Dartmouth then quickly fouled Pinick with 12 seconds on the clock, not allowing the Bulldogs to get off a three-pointer to tie the game. Pinick missed the free throw and Yale began fouling in desperation to send the Big Green to the line. With only three fouls to their credit, the Bulldogs committed four fouls in four seconds to finally get Darmouth to the charity stripe.

Dan Biber missed the front end of the one-and-one and without any timeouts, Braswell raced down the court looking to tie the game. The point guard dribbled down the right side, pump faked in hopes of getting the defender off the floor (the defender didn’t bite) and launched an off-balanced three in front of the Yale bench as time expired. The shot missed just long.

“I thought it was going in, and it just rimmed out,” Braswell said.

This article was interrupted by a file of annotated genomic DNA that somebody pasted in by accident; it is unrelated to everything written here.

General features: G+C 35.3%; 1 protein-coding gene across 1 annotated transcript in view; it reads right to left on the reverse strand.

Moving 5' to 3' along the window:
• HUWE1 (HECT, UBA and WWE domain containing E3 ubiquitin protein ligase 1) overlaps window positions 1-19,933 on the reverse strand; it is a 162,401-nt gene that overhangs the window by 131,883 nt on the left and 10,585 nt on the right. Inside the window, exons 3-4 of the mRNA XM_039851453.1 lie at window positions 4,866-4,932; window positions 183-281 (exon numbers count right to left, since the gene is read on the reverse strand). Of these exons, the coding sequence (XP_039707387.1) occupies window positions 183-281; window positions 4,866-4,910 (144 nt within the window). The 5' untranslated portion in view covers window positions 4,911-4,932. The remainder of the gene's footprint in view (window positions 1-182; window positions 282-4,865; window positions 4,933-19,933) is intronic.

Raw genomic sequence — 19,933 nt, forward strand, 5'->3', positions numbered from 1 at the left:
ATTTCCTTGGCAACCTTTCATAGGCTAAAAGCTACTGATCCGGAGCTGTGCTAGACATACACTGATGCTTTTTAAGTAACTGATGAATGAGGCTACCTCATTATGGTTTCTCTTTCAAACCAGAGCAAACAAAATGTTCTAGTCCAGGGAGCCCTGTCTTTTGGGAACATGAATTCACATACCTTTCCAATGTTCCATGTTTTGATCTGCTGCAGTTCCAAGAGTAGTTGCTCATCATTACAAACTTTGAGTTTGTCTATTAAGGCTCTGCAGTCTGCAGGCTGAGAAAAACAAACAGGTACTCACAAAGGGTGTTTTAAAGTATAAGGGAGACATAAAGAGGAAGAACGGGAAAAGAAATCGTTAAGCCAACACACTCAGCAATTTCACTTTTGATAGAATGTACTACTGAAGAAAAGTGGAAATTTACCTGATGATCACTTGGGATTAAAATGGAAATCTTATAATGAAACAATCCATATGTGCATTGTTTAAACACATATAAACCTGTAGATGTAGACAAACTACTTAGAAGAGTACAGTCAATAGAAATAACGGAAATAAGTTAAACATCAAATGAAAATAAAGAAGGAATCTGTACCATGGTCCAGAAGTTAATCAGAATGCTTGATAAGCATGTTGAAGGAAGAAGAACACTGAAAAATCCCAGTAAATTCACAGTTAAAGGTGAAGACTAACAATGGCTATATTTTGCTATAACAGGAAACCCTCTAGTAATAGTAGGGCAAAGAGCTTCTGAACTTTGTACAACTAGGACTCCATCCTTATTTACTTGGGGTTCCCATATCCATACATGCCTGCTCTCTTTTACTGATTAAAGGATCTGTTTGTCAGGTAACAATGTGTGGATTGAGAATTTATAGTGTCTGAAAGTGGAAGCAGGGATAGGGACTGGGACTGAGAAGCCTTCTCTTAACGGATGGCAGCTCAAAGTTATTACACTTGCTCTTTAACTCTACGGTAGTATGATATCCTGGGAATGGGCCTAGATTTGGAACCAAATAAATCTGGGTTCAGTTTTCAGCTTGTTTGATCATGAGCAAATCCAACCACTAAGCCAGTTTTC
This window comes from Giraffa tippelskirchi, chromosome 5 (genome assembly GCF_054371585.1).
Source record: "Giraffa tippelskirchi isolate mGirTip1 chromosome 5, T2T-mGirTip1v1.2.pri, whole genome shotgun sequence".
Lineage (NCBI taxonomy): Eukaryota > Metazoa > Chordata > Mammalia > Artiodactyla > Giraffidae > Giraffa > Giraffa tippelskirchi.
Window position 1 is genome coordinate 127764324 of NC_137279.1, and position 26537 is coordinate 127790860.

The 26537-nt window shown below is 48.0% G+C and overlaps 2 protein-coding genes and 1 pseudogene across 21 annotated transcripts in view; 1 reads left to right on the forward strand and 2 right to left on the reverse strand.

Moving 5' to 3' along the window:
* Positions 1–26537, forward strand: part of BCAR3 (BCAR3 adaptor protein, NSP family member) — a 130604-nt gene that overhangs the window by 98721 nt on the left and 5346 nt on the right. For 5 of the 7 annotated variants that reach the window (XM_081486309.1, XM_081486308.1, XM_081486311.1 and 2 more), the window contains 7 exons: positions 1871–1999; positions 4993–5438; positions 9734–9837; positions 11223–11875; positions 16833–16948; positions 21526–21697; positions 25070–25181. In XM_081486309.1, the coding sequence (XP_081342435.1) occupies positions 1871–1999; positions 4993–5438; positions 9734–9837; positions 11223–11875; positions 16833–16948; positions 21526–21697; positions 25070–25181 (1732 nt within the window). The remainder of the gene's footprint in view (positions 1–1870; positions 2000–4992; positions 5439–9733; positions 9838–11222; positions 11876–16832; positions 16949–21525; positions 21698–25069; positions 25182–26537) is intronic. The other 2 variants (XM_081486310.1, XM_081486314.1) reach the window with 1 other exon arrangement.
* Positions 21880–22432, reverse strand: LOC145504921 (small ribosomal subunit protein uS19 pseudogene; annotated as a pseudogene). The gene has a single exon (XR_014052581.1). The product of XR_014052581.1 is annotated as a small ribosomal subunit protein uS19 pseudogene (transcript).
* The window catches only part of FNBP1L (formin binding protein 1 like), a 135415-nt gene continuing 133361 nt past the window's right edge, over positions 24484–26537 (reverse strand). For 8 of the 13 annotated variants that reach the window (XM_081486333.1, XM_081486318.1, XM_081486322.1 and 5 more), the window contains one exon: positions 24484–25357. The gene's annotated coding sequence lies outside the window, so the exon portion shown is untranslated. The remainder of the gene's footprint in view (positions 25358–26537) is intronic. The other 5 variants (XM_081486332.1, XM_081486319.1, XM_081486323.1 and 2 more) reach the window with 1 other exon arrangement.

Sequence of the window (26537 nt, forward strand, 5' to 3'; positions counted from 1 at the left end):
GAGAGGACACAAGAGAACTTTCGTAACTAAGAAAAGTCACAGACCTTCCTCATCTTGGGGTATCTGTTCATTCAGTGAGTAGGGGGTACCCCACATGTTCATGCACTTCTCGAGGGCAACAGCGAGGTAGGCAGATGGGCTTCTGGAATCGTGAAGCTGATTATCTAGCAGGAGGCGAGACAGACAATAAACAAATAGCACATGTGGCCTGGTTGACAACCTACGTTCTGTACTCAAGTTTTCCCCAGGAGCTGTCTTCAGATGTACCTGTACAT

Despite shooting just 55.6 percent (10-for-18) from the free-throw line, committing 15 turnovers and grabbing nine fewer rebounds than Dartmouth, the Bulldogs still had a great chance of pulling out their second conference road win in as many nights. But down the stretch, Yale squandered opportunities and Dartmouth took advantage.

On the night, Barnett, who came off a 28-point effort in Dartmouth’s Friday night overtime victory over Brown and is the Ancient Eight’s leading scorer, was held in check by the Yale defense. Predominately defended by Pinick, Barnett, whom Jones called the best offensive player in the Ivy League, shot just 5 of 18 from the field and finished with 13 points.

“It sure is frustrating,” a dejected Pinick said. “I thought we as a team did a good job on him all game. We just didn’t get stops down the stretch.”

It was Barnett’s teammates who stepped up unexpectedly for the Big Green. Freshman Alex Rufful scored a career-high 14 points and co-captain Robbie Pride added 11 off the bench (on the season, only Barnett averages double figures in points for Dartmouth).